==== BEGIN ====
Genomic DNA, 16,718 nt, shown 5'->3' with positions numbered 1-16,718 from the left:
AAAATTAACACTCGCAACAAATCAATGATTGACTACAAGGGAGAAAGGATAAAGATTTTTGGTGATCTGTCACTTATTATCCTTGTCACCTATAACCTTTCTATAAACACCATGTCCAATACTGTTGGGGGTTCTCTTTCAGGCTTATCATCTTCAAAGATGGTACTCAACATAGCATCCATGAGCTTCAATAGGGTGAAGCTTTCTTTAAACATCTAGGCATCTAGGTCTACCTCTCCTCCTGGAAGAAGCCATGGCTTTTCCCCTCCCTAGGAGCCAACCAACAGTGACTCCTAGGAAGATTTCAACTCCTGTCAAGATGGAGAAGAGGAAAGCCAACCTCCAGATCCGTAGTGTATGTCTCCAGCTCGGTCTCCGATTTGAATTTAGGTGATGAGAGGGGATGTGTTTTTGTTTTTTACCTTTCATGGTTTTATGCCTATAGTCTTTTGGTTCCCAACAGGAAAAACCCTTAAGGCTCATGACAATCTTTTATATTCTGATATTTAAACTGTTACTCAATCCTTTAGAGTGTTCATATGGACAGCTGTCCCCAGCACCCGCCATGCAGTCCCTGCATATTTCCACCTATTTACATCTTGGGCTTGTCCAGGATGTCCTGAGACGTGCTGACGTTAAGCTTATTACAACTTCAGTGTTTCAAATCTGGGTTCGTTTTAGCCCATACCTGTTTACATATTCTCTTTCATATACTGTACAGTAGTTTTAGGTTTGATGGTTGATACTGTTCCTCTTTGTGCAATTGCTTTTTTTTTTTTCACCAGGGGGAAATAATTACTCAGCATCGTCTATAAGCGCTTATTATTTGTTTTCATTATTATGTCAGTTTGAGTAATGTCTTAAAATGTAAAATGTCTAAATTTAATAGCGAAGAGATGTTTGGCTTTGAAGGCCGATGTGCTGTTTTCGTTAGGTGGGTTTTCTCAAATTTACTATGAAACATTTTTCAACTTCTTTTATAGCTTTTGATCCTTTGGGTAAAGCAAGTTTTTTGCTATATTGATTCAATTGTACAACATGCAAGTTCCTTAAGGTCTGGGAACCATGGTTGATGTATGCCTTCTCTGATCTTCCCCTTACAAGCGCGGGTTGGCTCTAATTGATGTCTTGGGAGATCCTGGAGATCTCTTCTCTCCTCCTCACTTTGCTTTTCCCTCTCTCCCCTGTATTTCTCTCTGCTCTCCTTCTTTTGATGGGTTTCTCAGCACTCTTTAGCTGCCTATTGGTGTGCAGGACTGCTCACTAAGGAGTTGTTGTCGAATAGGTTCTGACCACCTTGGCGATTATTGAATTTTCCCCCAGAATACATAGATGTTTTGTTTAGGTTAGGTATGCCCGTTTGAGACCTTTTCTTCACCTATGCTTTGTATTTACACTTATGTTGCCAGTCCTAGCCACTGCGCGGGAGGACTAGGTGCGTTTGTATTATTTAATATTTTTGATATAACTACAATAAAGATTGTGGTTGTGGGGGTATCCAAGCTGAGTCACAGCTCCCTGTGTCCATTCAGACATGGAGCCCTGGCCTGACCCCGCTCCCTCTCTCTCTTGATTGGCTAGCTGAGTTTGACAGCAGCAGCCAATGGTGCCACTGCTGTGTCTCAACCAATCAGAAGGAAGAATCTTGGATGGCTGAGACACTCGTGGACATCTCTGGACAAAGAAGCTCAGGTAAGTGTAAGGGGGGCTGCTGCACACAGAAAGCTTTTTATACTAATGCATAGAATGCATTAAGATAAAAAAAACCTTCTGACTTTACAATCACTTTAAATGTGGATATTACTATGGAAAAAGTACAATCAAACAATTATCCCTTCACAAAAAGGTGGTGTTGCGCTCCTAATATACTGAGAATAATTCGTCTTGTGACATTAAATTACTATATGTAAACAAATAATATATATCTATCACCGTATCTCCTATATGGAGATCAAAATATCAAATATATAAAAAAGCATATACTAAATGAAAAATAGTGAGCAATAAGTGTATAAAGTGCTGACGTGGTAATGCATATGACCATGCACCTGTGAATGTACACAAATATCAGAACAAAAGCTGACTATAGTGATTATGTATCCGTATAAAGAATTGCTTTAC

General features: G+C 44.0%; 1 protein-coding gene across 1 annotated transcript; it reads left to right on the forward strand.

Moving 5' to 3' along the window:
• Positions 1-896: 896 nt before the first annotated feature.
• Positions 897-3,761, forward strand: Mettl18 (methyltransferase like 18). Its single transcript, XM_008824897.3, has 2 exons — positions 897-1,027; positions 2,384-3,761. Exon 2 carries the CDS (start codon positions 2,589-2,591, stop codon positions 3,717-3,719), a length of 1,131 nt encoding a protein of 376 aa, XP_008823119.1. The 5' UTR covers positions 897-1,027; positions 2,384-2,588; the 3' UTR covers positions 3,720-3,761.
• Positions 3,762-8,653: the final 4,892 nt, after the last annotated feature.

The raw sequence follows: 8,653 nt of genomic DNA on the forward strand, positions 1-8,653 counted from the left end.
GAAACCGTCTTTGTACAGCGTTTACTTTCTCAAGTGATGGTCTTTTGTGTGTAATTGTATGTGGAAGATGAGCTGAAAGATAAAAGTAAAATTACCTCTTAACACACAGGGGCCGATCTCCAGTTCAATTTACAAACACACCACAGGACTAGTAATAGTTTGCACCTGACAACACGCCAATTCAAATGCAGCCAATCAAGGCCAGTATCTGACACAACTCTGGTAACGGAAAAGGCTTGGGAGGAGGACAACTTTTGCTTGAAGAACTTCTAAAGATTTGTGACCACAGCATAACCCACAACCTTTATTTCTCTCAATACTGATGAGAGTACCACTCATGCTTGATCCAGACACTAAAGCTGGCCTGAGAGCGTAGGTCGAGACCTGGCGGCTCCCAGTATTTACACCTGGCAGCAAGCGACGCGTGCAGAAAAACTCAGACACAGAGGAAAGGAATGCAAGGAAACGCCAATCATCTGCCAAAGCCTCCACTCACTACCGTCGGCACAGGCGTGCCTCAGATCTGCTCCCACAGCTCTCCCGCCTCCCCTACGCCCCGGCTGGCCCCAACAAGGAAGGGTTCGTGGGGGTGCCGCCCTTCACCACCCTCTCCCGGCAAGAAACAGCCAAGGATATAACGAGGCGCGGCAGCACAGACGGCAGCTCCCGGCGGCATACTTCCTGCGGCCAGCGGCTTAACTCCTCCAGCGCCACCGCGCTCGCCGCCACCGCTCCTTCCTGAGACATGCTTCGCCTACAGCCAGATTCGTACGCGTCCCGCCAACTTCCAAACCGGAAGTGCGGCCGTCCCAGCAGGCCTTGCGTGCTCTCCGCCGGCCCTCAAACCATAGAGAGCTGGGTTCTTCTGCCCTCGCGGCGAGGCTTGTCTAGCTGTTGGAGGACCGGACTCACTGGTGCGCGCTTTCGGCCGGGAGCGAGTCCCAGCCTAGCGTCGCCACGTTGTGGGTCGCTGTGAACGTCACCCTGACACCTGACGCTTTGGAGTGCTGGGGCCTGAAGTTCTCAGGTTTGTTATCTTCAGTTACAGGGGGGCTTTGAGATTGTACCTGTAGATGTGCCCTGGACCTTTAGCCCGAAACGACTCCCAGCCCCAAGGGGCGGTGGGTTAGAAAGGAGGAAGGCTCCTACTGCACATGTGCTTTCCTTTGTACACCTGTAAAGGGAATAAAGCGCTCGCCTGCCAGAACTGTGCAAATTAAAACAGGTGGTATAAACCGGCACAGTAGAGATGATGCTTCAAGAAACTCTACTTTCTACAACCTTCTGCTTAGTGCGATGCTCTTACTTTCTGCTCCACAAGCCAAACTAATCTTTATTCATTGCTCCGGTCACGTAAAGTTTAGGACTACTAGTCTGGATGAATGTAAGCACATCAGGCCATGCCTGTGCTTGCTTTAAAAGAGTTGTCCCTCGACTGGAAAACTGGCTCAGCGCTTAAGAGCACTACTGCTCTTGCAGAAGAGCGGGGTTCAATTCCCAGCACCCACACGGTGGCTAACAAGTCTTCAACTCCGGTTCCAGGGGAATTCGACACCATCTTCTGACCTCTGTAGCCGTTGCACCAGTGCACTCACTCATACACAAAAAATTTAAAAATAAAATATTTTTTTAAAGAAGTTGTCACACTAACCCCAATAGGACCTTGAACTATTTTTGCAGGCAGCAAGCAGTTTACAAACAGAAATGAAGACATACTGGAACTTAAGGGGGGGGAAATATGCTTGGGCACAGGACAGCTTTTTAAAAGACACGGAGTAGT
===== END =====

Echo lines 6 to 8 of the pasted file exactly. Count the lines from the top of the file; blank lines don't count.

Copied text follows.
• Positions 897-3,761, forward strand: Mettl18 (methyltransferase like 18). Its single transcript, XM_008824897.3, has 2 exons — positions 897-1,027; positions 2,384-3,761. Exon 2 carries the CDS (start codon positions 2,589-2,591, stop codon positions 3,717-3,719), a length of 1,131 nt encoding a protein of 376 aa, XP_008823119.1. The 5' UTR covers positions 897-1,027; positions 2,384-2,588; the 3' UTR covers positions 3,720-3,761.
• Positions 3,762-8,653: the final 4,892 nt, after the last annotated feature.

The raw sequence follows: 8,653 nt of genomic DNA on the forward strand, positions 1-8,653 counted from the left end.